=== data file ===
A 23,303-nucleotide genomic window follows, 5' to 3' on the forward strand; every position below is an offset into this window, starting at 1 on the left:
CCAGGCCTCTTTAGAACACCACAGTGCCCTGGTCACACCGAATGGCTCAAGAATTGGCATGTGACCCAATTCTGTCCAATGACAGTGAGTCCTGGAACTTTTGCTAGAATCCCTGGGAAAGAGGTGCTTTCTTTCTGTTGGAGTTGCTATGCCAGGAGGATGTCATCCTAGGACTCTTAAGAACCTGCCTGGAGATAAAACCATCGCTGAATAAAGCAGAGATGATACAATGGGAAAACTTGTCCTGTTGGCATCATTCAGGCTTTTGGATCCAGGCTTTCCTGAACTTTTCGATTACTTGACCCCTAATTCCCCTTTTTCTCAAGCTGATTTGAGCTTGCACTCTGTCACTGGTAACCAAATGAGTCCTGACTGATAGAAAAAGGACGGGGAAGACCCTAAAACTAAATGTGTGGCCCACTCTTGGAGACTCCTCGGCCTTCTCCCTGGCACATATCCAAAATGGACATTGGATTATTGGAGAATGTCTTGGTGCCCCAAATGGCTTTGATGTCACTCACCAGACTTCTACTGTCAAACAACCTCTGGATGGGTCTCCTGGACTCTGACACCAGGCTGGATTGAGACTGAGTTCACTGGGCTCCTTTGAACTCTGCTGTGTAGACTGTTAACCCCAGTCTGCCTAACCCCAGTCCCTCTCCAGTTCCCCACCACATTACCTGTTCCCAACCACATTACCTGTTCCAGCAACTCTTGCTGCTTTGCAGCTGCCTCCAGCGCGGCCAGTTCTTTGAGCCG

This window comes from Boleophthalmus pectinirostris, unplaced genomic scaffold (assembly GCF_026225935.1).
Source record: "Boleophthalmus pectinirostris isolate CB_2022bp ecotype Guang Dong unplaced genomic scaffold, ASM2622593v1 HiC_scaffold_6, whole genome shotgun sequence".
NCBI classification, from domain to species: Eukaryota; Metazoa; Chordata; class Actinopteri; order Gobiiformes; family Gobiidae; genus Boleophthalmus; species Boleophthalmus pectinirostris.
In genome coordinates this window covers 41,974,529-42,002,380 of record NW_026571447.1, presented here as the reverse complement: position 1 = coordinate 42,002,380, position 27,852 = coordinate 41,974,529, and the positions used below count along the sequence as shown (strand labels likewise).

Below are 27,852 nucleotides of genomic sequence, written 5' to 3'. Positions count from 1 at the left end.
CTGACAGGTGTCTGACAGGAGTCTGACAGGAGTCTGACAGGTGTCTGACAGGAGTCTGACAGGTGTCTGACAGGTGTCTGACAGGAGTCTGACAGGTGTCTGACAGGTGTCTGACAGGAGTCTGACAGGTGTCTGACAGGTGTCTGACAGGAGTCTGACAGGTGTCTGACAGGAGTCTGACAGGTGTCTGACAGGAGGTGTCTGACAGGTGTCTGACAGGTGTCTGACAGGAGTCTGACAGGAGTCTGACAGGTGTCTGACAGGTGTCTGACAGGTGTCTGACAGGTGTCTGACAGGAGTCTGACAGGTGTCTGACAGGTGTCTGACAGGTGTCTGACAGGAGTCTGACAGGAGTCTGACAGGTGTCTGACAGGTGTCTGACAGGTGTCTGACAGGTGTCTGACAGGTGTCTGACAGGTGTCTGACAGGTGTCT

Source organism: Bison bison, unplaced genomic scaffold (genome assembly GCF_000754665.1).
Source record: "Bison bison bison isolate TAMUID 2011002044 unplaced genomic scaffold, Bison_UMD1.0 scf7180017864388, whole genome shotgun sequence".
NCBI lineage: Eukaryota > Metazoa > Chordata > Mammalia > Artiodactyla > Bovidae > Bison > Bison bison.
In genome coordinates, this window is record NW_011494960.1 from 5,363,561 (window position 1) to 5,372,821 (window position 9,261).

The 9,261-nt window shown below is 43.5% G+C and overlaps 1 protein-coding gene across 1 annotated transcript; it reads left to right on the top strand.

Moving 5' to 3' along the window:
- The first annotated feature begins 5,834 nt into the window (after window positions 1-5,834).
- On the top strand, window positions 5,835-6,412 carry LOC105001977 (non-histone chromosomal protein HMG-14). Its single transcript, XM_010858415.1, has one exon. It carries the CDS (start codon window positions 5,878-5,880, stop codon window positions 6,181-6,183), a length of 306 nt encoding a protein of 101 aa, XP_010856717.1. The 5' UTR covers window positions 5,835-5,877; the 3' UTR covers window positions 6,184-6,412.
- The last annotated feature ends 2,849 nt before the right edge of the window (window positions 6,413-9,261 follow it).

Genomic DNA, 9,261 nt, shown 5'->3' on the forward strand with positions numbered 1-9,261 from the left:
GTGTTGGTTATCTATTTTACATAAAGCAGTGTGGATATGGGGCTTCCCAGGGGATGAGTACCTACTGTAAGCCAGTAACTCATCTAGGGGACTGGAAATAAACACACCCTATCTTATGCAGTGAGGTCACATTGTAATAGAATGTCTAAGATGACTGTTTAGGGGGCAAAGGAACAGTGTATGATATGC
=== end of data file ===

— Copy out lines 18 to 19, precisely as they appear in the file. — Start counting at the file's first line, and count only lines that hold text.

Genomic DNA, 9,261 nt, shown 5'->3' on the forward strand with positions numbered 1-9,261 from the left:
GTGTTGGTTATCTATTTTACATAAAGCAGTGTGGATATGGGGCTTCCCAGGGGATGAGTACCTACTGTAAGCCAGTAACTCATCTAGGGGACTGGAAATAAACACACCCTATCTTATGCAGTGAGGTCACATTGTAATAGAATGTCTAAGATGACTGTTTAGGGGGCAAAGGAACAGTGTATGATATGC